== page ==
Helena McEwen, Ghost Girl. 2004. Bloomsbury. Pp. 246. ISBN 0747562512. £12.99.

Reviewed by Djibril

The events of this book are 99% normal—that is to say neither futuristic nor supernatural. The protagonist is Catherine, a fourteen year old girl sent to a Catholic convent school after years of travelling the world with her diplomat parents. Occasional visits to her sister Very, an art student in London, are a welcome break from this oppressive atmosphere she finds herself in. On two or three occasions in the novel, Catherine sees things that are not in the real world, and there is no hint that this is metaphor, imagination, or psychosis.

In school, she sees the unnatural glint like a bright light in the eyes of Sister Felicity, the sadistic nun who needs to make someone feel ashamed and scared in every class, and who picks on the new girl so that the other pupils will laugh at her as well, and knows that she is not just testing her knowledge, but that "she wanted me to get it wrong" (22). Then again, in London, she sees an old man through the window of the college cafeteria, and is the only one to see the lizard tail "flicking out of the back of his coat as he walks" (154).

Catherine thus moves between two very different worlds. In London she goes out with her sister's friends, who include artists, punk musicians, homosexuals, and hermaphrodites; takes cocaine, learns about Nietzsche, misses the bus home from a night club, and eats oysters in a posh restaurant. Back at school she is the new girl, lonely and frightened, confused by the arbitrary, puritanical rules of the nuns, some of whom are wantonly cruel, and even the kindest and most human of them constantly reinforce the sense of guilt and sin that the convent is designed to instill. McEwen describes the atmosphere of the boarding school wonderfully, capturing the loneliness and cruelty, but also the humanity and loyalty of friends; both sadness and joy, and honesty.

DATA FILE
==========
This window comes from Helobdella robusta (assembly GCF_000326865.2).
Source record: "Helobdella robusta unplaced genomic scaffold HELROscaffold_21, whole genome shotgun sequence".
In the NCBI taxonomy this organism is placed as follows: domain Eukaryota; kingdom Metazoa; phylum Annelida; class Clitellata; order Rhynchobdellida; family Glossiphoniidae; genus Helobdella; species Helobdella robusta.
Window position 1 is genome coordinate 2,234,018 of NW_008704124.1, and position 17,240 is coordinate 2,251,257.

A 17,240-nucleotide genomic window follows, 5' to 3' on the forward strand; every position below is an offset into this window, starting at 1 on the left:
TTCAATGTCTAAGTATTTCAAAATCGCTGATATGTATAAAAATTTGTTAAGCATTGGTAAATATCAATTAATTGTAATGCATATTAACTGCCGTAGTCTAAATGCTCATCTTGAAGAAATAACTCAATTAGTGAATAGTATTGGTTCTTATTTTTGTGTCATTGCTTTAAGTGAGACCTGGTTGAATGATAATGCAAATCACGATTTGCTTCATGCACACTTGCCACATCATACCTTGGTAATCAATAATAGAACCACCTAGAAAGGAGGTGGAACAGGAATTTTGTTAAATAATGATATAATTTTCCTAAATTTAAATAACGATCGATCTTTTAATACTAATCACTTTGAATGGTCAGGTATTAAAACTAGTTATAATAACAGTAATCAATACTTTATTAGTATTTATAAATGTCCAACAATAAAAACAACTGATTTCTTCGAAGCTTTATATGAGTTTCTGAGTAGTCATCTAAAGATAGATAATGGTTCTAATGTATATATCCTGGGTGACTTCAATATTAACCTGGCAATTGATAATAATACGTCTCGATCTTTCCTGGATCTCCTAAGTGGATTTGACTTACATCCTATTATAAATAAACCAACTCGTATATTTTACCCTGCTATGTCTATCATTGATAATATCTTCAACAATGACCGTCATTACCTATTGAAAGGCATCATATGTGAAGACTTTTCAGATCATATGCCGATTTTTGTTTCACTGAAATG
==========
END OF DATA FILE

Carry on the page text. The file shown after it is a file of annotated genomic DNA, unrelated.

One is left with a view of the school designed to break the girls' innocence and joy, the world of the nuns in which a girl's period is described as "your shame", and all questioning is "impertinence"; where punishments are meted out with no explanation of the crime to reinforce the sense that one is always innately guilty of something; where even talent is crushed as called "pride", where compassion is "overacting". But it is also the story of the girls' humanity, of their ability to rebel in small ways, to be true to their friends in the face of the cruellest nun, and to retain hope, and joy, and love.

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